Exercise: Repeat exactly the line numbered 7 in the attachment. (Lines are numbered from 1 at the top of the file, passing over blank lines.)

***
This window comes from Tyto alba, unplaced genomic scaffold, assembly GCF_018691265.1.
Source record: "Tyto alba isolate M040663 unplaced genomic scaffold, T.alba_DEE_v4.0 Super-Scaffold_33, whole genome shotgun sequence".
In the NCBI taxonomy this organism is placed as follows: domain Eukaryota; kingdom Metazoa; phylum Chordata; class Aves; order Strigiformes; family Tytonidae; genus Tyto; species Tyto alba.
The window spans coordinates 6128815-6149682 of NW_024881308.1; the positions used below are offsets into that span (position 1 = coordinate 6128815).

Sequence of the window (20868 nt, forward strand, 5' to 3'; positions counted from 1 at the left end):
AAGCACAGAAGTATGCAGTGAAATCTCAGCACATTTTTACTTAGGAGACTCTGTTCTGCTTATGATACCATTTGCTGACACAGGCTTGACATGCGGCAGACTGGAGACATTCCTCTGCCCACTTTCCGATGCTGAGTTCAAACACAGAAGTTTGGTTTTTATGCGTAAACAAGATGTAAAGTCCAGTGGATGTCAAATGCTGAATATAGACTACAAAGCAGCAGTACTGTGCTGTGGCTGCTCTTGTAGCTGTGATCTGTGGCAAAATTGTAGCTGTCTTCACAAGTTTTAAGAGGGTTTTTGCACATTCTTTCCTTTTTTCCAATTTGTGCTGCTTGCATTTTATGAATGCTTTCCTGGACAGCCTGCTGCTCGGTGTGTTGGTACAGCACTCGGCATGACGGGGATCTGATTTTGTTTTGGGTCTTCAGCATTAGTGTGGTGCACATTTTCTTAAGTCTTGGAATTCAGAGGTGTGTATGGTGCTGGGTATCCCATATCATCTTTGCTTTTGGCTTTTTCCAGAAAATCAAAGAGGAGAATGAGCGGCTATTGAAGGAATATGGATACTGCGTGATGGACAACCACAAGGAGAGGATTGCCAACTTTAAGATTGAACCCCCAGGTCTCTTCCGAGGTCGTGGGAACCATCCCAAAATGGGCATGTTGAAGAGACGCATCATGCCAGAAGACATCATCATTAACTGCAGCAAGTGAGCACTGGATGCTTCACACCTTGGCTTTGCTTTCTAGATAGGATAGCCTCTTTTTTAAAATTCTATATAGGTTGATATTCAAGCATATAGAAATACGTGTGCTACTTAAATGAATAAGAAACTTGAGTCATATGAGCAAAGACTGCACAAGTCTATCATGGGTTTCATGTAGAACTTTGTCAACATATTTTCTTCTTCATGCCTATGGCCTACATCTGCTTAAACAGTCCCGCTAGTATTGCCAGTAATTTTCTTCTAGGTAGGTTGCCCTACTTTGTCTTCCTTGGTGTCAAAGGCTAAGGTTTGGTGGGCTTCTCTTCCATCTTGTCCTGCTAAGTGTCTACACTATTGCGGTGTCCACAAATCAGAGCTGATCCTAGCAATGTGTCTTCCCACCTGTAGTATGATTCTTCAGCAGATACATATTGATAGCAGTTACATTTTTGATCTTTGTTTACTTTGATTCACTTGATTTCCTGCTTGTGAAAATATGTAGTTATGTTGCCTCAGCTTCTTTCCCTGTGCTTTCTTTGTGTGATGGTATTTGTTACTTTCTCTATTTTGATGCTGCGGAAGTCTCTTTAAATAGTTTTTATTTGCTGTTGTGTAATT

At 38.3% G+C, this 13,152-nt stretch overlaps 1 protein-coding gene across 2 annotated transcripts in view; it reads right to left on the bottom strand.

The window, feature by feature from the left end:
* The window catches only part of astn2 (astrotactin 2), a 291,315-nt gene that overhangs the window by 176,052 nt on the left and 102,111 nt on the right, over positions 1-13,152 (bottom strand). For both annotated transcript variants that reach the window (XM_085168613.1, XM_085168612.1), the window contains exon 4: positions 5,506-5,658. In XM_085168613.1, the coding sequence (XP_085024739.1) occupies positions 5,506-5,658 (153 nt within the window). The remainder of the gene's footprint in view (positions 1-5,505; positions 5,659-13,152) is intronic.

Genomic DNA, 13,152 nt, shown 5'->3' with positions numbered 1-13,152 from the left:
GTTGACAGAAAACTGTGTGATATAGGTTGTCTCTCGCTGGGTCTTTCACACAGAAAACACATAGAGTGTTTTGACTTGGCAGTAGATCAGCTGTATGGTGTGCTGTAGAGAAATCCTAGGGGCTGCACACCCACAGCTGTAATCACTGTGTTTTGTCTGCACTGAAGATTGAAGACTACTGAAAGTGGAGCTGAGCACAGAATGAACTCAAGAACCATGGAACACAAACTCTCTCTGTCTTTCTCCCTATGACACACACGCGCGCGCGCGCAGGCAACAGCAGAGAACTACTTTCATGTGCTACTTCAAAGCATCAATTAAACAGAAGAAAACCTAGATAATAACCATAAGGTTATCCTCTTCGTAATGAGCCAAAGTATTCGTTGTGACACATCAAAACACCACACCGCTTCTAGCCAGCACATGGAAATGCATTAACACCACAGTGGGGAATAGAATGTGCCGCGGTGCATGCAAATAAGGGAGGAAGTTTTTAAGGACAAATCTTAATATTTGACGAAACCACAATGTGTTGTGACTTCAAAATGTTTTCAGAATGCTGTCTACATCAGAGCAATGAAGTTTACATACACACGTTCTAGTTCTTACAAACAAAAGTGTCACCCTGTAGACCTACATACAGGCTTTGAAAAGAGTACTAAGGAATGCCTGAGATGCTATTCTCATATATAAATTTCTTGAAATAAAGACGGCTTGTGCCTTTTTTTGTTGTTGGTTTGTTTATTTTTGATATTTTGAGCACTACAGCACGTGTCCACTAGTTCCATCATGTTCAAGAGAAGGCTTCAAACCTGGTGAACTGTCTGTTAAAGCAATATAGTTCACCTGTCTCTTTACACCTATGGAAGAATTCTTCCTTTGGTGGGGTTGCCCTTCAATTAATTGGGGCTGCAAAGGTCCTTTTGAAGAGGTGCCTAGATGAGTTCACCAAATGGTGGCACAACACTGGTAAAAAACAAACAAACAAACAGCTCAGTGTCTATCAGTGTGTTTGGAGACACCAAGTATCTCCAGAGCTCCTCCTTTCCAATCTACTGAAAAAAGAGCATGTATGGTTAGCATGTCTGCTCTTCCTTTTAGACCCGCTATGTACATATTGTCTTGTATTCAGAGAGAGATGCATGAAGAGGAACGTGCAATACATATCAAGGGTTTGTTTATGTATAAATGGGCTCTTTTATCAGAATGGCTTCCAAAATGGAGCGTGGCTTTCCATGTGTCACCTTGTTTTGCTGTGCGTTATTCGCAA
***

At 38.3% G+C, this 13,152-nt stretch overlaps 1 protein-coding gene across 2 annotated transcripts in view; it reads right to left on the bottom strand.